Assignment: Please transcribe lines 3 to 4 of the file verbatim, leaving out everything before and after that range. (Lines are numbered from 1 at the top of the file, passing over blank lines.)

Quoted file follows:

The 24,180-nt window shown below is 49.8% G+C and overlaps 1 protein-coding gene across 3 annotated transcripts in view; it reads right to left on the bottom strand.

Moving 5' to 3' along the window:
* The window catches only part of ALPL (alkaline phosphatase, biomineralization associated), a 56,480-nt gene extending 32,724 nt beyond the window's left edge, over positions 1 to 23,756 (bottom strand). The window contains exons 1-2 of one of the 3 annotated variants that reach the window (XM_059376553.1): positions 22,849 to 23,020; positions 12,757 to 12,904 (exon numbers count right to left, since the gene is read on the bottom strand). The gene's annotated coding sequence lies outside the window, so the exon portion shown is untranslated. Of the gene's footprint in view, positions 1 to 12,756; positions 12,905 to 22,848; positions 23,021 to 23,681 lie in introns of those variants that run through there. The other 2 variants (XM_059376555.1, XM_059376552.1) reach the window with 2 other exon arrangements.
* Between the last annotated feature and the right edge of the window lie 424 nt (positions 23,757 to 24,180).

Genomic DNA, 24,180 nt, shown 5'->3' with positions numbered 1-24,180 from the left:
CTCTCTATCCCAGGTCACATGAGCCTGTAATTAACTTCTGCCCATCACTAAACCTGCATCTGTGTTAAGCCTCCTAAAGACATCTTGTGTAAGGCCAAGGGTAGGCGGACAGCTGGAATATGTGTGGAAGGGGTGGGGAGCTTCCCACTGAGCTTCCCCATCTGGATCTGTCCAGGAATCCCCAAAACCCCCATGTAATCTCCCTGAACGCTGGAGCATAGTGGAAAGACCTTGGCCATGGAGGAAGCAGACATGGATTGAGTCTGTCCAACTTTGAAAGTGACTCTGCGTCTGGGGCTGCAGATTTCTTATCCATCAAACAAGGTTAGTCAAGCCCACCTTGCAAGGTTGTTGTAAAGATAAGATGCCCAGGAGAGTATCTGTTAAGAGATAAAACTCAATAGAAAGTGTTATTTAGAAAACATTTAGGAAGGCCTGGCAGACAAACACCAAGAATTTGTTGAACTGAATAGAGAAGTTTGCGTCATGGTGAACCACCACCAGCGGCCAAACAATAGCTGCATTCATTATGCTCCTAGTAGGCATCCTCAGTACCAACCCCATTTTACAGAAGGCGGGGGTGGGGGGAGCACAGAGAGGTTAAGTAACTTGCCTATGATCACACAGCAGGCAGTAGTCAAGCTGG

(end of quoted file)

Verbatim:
* The window catches only part of ALPL (alkaline phosphatase, biomineralization associated), a 56,480-nt gene extending 32,724 nt beyond the window's left edge, over positions 1 to 23,756 (bottom strand). The window contains exons 1-2 of one of the 3 annotated variants that reach the window (XM_059376553.1): positions 22,849 to 23,020; positions 12,757 to 12,904 (exon numbers count right to left, since the gene is read on the bottom strand). The gene's annotated coding sequence lies outside the window, so the exon portion shown is untranslated. Of the gene's footprint in view, positions 1 to 12,756; positions 12,905 to 22,848; positions 23,021 to 23,681 lie in introns of those variants that run through there. The other 2 variants (XM_059376555.1, XM_059376552.1) reach the window with 2 other exon arrangements.
* Between the last annotated feature and the right edge of the window lie 424 nt (positions 23,757 to 24,180).